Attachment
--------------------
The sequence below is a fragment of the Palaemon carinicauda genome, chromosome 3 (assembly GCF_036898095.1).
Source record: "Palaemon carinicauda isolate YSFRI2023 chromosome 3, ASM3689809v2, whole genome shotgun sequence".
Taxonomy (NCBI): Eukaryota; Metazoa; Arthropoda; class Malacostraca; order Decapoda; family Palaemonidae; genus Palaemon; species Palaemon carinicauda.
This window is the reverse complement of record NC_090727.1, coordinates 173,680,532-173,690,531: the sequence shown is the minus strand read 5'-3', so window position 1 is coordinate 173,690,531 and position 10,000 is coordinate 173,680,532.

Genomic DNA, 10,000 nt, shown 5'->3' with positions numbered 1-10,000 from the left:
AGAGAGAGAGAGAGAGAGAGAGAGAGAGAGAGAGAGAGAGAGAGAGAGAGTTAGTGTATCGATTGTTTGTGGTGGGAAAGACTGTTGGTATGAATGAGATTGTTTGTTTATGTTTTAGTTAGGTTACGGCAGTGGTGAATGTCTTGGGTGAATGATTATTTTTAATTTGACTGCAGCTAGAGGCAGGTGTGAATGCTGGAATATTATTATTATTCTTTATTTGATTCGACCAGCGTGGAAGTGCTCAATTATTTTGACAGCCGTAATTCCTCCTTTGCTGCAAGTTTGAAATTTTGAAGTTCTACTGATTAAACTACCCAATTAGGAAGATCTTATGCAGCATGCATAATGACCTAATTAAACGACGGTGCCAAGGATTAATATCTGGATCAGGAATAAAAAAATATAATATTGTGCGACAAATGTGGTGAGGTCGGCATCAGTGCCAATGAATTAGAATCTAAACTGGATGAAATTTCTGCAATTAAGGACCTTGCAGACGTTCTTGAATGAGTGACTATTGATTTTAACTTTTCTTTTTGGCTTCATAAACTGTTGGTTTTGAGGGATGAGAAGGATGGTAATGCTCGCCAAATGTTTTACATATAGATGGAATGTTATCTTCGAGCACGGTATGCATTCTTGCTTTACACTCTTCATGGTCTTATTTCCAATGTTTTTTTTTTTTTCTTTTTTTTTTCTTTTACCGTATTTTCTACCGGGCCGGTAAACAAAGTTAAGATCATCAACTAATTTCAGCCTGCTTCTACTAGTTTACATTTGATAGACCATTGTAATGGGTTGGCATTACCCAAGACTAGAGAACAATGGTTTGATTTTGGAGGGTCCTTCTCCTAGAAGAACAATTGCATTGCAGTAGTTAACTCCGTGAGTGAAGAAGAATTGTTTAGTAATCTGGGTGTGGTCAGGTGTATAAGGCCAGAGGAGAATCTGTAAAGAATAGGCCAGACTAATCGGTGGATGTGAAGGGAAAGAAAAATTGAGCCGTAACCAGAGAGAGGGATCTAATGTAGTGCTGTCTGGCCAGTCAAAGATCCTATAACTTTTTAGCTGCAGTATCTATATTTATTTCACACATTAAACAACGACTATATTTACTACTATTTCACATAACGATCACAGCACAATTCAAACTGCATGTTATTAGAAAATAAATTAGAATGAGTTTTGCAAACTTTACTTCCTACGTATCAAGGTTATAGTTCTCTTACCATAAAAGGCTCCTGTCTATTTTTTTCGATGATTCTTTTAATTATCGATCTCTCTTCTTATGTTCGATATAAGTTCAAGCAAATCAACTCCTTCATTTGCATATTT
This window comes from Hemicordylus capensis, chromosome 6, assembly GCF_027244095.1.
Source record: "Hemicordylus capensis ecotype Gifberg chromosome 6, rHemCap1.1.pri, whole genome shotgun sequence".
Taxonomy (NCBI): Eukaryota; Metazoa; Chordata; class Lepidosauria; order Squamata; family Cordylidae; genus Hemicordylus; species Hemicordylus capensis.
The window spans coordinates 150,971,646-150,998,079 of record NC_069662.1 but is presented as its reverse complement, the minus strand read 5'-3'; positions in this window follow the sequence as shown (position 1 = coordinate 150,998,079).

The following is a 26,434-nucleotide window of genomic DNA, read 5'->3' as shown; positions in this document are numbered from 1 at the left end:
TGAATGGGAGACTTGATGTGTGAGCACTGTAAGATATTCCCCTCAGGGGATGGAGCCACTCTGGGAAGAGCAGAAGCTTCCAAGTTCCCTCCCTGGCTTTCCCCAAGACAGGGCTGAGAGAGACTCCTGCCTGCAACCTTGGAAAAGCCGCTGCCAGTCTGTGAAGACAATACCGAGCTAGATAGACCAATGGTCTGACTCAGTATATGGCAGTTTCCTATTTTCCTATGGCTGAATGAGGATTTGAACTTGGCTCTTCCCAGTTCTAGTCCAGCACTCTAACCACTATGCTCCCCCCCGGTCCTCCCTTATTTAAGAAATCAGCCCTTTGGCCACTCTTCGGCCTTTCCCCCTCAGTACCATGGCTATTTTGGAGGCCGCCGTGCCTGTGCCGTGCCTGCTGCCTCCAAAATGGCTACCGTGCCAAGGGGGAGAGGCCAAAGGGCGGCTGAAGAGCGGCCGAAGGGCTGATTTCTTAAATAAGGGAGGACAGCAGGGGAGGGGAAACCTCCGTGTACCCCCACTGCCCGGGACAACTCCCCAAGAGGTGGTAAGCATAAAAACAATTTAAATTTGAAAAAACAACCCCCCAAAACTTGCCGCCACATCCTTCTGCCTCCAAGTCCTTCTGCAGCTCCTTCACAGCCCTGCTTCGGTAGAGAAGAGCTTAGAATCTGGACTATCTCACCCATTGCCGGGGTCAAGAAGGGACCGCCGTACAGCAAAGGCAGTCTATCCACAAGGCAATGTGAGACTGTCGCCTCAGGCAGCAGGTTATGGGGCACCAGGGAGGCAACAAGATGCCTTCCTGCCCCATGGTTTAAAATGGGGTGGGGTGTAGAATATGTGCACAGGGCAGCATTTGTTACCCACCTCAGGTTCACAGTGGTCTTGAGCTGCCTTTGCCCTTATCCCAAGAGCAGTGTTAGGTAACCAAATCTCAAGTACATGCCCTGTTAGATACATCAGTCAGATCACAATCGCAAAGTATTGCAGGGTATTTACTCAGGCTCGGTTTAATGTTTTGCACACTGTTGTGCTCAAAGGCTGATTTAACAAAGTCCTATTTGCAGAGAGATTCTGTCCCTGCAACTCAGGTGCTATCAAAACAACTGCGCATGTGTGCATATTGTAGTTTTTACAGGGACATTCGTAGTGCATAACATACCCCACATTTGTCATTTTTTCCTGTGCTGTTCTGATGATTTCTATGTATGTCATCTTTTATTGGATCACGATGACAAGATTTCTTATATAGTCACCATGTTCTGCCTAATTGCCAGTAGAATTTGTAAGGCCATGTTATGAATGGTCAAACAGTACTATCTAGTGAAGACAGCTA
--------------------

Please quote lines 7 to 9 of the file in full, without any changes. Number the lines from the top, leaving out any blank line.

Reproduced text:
This window comes from Hemicordylus capensis, chromosome 6, assembly GCF_027244095.1.
Source record: "Hemicordylus capensis ecotype Gifberg chromosome 6, rHemCap1.1.pri, whole genome shotgun sequence".
Taxonomy (NCBI): Eukaryota; Metazoa; Chordata; class Lepidosauria; order Squamata; family Cordylidae; genus Hemicordylus; species Hemicordylus capensis.